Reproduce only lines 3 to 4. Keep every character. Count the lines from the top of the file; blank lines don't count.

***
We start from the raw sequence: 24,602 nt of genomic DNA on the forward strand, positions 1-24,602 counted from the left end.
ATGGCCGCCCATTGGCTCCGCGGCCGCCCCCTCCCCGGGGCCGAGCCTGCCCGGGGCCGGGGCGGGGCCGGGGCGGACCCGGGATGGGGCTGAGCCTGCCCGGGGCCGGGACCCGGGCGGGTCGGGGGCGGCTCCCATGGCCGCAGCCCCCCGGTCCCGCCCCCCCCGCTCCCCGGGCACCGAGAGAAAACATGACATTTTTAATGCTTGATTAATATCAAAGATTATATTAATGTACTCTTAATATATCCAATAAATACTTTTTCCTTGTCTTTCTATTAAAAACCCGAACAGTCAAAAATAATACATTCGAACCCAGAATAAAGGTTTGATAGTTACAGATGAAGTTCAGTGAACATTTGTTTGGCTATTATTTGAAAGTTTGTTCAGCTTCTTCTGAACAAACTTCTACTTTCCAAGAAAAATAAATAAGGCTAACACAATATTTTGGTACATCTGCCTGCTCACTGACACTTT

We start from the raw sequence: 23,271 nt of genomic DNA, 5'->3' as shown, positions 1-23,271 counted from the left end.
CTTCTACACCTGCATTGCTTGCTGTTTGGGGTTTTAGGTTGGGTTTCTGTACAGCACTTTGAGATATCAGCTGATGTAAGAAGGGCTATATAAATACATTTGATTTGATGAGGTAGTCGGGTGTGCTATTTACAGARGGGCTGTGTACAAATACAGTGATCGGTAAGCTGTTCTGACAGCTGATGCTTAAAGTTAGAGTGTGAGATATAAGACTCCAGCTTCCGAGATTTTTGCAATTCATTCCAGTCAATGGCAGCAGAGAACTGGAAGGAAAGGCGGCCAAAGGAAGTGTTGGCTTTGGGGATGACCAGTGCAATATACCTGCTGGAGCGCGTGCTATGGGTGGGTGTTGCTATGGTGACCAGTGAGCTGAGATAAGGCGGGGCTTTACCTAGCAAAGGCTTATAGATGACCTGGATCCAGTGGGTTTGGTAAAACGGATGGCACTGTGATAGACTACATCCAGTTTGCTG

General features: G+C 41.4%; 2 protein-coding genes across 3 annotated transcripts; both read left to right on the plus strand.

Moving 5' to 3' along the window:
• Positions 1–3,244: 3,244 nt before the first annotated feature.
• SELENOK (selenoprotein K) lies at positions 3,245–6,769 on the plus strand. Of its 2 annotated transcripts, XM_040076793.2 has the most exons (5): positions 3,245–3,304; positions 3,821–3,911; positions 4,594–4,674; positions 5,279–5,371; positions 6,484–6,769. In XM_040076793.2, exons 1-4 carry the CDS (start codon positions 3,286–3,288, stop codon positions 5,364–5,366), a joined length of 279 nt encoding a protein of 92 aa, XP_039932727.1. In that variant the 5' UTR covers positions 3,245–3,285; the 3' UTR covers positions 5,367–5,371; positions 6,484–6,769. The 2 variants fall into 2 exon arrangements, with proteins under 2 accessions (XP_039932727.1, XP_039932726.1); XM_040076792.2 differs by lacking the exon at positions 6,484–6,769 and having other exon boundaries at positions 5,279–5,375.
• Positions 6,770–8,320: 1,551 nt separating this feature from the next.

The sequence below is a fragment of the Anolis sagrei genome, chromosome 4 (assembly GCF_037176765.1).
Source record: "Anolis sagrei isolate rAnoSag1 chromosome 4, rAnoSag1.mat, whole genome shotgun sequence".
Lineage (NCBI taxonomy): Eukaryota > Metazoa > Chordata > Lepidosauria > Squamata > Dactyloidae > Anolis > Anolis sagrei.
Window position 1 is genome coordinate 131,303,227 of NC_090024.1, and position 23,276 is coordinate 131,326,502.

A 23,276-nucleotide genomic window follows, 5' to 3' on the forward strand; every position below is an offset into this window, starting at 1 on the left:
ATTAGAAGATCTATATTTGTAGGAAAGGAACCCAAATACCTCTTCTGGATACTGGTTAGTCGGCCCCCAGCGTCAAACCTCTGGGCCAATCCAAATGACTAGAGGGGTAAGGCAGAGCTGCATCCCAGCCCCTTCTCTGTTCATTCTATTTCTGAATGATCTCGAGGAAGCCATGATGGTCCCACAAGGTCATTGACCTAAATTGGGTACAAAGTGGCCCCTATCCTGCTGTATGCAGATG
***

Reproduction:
We start from the raw sequence: 23,271 nt of genomic DNA, 5'->3' as shown, positions 1-23,271 counted from the left end.
CTTCTACACCTGCATTGCTTGCTGTTTGGGGTTTTAGGTTGGGTTTCTGTACAGCACTTTGAGATATCAGCTGATGTAAGAAGGGCTATATAAATACATTTGATTTGATGAGGTAGTCGGGTGTGCTATTTACAGARGGGCTGTGTACAAATACAGTGATCGGTAAGCTGTTCTGACAGCTGATGCTTAAAGTTAGAGTGTGAGATATAAGACTCCAGCTTCCGAGATTTTTGCAATTCATTCCAGTCAATGGCAGCAGAGAACTGGAAGGAAAGGCGGCCAAAGGAAGTGTTGGCTTTGGGGATGACCAGTGCAATATACCTGCTGGAGCGCGTGCTATGGGTGGGTGTTGCTATGGTGACCAGTGAGCTGAGATAAGGCGGGGCTTTACCTAGCAAAGGCTTATAGATGACCTGGATCCAGTGGGTTTGGTAAAACGGATGGCACTGTGATAGACTACATCCAGTTTGCTG